Parents get a sense of who their child is, and it doesn’t occur to challenge them beyond that. “My child is intelligent, so she gets bored,” instead of “my child is intelligent and needs to work on the emotional skills required for dealing with boredom” (learn more about kids and boredom). Or, “my child is a picky eater, so he will only eat certain things,” instead of “my child is a picky eater, but I still need to challenge his ability to try new things.”
Fixed ideas of a child can interfere with effective boundary-setting. We need to develop our skillset as parents by learning and applying new things, and improving our skill with things that work. But you also need to approach your child with an open heart and eyes unclouded by preconception.
The Difference Between Boundaries and Walls
There is a flexibility to what defines a particular boundary. This is because a boundary is created from applying a principle, rather than a fixed rule. As the child grows and evolves, the boundary grows and evolves with them. For instance, traffic is dangerous and any parent would want to keep their child safe from its potential from harm. But that potential will evolve with the child, and the boundary around it should evolve as well. For a two year old, this might mean never approaching a street alone and holding an adult’s hand when crossing. For a seven year old, this might mean crossing only at intersections. For a sixteen year old, it might be driving only with an adult in the car until the parent is confident in his or her ability to attend the road and follow driving laws.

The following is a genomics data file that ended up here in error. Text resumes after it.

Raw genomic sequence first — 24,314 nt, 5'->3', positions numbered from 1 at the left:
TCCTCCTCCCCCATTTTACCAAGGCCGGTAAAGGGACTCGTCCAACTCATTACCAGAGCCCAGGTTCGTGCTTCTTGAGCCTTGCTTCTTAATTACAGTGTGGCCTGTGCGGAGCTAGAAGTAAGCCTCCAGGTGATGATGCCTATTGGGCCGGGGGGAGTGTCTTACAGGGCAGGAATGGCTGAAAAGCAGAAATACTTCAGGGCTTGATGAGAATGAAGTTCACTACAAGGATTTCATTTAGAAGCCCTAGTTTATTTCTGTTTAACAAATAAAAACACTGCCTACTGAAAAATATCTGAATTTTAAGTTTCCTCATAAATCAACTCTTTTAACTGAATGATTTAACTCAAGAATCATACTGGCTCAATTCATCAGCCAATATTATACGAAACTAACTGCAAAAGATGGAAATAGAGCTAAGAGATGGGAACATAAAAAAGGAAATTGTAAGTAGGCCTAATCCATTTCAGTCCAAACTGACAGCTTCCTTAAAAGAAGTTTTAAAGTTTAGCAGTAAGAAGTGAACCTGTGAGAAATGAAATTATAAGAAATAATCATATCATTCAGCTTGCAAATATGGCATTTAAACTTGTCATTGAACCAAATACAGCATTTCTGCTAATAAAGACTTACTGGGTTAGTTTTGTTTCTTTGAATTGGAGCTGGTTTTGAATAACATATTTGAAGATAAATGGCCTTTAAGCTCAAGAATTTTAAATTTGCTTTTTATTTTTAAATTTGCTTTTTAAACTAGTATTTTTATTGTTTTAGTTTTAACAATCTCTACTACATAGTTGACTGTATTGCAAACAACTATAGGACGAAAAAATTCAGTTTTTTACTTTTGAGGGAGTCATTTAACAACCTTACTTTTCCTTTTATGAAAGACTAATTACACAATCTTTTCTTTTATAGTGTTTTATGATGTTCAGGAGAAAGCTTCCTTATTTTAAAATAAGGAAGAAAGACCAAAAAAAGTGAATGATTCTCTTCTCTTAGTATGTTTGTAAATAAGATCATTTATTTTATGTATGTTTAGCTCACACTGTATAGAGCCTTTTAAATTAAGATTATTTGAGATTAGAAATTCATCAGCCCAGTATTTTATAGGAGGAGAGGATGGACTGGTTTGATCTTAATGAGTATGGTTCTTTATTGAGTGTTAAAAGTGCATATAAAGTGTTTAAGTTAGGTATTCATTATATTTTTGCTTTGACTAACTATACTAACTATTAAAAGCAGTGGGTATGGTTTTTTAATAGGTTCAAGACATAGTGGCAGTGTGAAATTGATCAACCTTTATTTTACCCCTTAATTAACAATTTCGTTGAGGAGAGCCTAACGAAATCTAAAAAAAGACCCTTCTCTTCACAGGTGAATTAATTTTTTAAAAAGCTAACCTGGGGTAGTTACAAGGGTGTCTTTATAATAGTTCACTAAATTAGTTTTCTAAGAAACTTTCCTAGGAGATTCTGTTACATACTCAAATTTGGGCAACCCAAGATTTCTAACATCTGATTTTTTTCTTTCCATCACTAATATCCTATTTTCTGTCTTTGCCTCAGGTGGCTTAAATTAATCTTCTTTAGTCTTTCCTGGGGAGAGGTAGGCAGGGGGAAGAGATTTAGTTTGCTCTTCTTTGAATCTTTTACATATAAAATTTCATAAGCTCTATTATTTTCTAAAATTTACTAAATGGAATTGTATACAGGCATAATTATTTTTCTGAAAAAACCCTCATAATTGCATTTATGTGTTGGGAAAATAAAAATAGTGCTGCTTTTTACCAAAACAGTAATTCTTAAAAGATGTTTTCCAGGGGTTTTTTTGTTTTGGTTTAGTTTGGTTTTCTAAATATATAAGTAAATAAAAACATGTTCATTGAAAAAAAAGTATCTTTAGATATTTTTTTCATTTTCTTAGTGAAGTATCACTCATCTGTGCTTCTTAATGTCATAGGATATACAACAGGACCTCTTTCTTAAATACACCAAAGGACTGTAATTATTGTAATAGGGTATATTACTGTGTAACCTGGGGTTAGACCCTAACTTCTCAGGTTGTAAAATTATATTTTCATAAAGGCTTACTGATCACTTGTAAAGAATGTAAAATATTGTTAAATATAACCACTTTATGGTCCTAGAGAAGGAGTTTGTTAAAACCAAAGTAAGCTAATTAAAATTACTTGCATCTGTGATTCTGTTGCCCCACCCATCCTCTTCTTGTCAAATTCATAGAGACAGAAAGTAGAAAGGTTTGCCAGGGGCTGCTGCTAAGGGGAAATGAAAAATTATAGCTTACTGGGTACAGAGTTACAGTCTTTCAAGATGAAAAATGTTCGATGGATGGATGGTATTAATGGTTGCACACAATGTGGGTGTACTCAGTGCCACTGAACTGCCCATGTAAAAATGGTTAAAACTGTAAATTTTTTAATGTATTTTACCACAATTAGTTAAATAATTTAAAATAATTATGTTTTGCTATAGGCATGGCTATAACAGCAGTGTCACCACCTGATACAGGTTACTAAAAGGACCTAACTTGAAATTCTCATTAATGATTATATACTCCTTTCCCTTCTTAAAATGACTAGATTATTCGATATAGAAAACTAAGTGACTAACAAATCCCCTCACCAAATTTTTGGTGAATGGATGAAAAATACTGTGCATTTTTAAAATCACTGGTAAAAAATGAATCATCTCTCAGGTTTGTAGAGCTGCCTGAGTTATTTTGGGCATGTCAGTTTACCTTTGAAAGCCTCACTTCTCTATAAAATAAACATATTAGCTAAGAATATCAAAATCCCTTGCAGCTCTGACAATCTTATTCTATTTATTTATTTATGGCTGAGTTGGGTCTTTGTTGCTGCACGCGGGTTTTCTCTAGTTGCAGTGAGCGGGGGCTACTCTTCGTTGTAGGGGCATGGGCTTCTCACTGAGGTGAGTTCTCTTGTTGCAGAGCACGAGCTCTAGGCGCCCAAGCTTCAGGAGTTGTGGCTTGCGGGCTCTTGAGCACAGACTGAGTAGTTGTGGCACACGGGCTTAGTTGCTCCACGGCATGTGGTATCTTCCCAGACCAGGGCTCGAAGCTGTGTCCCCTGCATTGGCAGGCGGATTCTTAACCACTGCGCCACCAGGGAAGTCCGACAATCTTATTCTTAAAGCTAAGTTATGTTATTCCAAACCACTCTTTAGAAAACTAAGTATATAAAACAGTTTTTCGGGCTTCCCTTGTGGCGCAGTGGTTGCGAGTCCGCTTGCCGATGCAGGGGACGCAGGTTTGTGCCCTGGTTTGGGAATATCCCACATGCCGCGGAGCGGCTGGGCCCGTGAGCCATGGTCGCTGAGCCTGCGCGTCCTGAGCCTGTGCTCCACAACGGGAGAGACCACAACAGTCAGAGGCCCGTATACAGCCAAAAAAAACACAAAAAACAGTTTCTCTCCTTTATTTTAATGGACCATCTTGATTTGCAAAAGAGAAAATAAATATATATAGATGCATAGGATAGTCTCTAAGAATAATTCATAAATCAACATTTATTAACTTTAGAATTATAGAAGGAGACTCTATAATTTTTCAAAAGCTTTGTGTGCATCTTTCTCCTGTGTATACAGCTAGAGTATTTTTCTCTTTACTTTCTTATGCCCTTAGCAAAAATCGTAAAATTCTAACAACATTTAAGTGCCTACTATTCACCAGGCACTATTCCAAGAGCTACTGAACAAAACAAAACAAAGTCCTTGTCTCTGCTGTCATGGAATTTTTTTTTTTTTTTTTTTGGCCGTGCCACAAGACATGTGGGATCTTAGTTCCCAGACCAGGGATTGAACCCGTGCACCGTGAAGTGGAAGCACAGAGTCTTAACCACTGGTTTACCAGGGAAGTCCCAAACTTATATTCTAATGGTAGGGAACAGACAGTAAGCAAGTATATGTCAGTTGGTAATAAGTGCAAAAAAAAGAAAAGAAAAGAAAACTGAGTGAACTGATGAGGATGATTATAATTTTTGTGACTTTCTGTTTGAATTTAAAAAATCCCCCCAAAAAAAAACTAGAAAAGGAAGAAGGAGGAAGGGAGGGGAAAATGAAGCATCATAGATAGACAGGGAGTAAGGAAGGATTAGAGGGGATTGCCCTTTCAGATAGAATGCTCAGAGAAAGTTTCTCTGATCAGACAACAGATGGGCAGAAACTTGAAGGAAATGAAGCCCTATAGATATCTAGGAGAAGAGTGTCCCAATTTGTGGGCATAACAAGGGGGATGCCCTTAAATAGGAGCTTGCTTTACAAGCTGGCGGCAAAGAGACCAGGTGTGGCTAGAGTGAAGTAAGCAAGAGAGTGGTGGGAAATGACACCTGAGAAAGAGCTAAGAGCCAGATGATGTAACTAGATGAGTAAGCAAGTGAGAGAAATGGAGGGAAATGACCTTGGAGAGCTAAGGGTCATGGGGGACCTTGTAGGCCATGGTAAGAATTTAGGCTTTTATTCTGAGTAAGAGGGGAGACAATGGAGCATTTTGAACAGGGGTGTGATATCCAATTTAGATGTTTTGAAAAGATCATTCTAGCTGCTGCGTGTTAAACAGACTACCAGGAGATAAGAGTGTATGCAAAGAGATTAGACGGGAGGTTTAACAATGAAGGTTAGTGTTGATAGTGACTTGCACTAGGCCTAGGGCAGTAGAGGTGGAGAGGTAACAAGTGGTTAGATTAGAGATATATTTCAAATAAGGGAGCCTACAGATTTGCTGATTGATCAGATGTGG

The principle is that traffic is dangerous and there are limits to a child’s understanding and skill-level related to traffic. A boundary is established to allow a child to develop her understanding and skill, while still minimizing the risk to that child.
On the other hand, a wall would be a rule established and applied in a rigid, uncompromising way that emphasizes the importance of the rule more than needs of the child. These walls can stunt a child’s development and often arise from habits (rules established when a child was at a different stage of development) or traditions that are followed but not examined for relevance or outcomes (these often arise from religious, cultural or family traditions that a parent brings from their own childhood).